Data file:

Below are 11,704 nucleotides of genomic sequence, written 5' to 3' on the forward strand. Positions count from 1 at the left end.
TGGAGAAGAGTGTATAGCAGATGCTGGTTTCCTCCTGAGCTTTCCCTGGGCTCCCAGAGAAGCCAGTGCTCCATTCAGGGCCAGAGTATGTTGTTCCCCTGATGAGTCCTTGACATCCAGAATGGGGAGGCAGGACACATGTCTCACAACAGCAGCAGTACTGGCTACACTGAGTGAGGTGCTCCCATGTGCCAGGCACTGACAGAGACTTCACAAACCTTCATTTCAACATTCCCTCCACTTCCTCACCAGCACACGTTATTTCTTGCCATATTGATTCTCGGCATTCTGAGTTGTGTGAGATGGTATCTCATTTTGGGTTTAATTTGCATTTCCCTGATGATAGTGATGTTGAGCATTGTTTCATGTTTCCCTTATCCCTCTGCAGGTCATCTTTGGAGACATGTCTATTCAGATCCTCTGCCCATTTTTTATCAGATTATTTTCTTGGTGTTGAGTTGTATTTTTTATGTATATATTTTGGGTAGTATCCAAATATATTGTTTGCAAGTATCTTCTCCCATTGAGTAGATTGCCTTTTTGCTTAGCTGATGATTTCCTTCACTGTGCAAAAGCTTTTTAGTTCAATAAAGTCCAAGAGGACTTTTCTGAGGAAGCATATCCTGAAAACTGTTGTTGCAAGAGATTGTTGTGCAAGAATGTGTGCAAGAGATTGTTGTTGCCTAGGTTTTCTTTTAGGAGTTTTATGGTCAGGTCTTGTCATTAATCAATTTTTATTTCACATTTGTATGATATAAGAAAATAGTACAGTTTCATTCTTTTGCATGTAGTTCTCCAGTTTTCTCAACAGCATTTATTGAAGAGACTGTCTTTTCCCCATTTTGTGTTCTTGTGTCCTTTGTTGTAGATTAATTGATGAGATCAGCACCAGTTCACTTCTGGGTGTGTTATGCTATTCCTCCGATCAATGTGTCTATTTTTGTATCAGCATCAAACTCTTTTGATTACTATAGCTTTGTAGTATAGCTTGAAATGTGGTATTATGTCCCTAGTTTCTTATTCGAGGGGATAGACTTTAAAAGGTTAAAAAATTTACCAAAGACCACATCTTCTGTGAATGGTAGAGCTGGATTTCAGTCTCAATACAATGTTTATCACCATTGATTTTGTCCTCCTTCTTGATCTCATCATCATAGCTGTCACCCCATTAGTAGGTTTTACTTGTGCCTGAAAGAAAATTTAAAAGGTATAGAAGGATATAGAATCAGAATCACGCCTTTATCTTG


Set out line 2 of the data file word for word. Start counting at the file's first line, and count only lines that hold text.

TGGAGAAGAGTGTATAGCAGATGCTGGTTTCCTCCTGAGCTTTCCCTGGGCTCCCAGAGAAGCCAGTGCTCCATTCAGGGCCAGAGTATGTTGTTCCCCTGATGAGTCCTTGACATCCAGAATGGGGAGGCAGGACACATGTCTCACAACAGCAGCAGTACTGGCTACACTGAGTGAGGTGCTCCCATGTGCCAGGCACTGACAGAGACTTCACAAACCTTCATTTCAACATTCCCTCCACTTCCTCACCAGCACACGTTATTTCTTGCCATATTGATTCTCGGCATTCTGAGTTGTGTGAGATGGTATCTCATTTTGGGTTTAATTTGCATTTCCCTGATGATAGTGATGTTGAGCATTGTTTCATGTTTCCCTTATCCCTCTGCAGGTCATCTTTGGAGACATGTCTATTCAGATCCTCTGCCCATTTTTTATCAGATTATTTTCTTGGTGTTGAGTTGTATTTTTTATGTATATATTTTGGGTAGTATCCAAATATATTGTTTGCAAGTATCTTCTCCCATTGAGTAGATTGCCTTTTTGCTTAGCTGATGATTTCCTTCACTGTGCAAAAGCTTTTTAGTTCAATAAAGTCCAAGAGGACTTTTCTGAGGAAGCATATCCTGAAAACTGTTGTTGCAAGAGATTGTTGTGCAAGAATGTGTGCAAGAGATTGTTGTTGCCTAGGTTTTCTTTTAGGAGTTTTATGGTCAGGTCTTGTCATTAATCAATTTTTATTTCACATTTGTATGATATAAGAAAATAGTACAGTTTCATTCTTTTGCATGTAGTTCTCCAGTTTTCTCAACAGCATTTATTGAAGAGACTGTCTTTTCCCCATTTTGTGTTCTTGTGTCCTTTGTTGTAGATTAATTGATGAGATCAGCACCAGTTCACTTCTGGGTGTGTTATGCTATTCCTCCGATCAATGTGTCTATTTTTGTATCAGCATCAAACTCTTTTGATTACTATAGCTTTGTAGTATAGCTTGAAATGTGGTATTATGTCCCTAGTTTCTTATTCGAGGGGATAGACTTTAAAAGGTTAAAAAATTTACCAAAGACCACATCTTCTGTGAATGGTAGAGCTGGATTTCAGTCTCAATACAATGTTTATCACCATTGATTTTGTCCTCCTTCTTGATCTCATCATCATAGCTGTCACCCCATTAGTAGGTTTTACTTGTGCCTGAAAGAAAATTTAAAAGGTATAGAAGGATATAGAATCAGAATCACGCCTTTATCTTG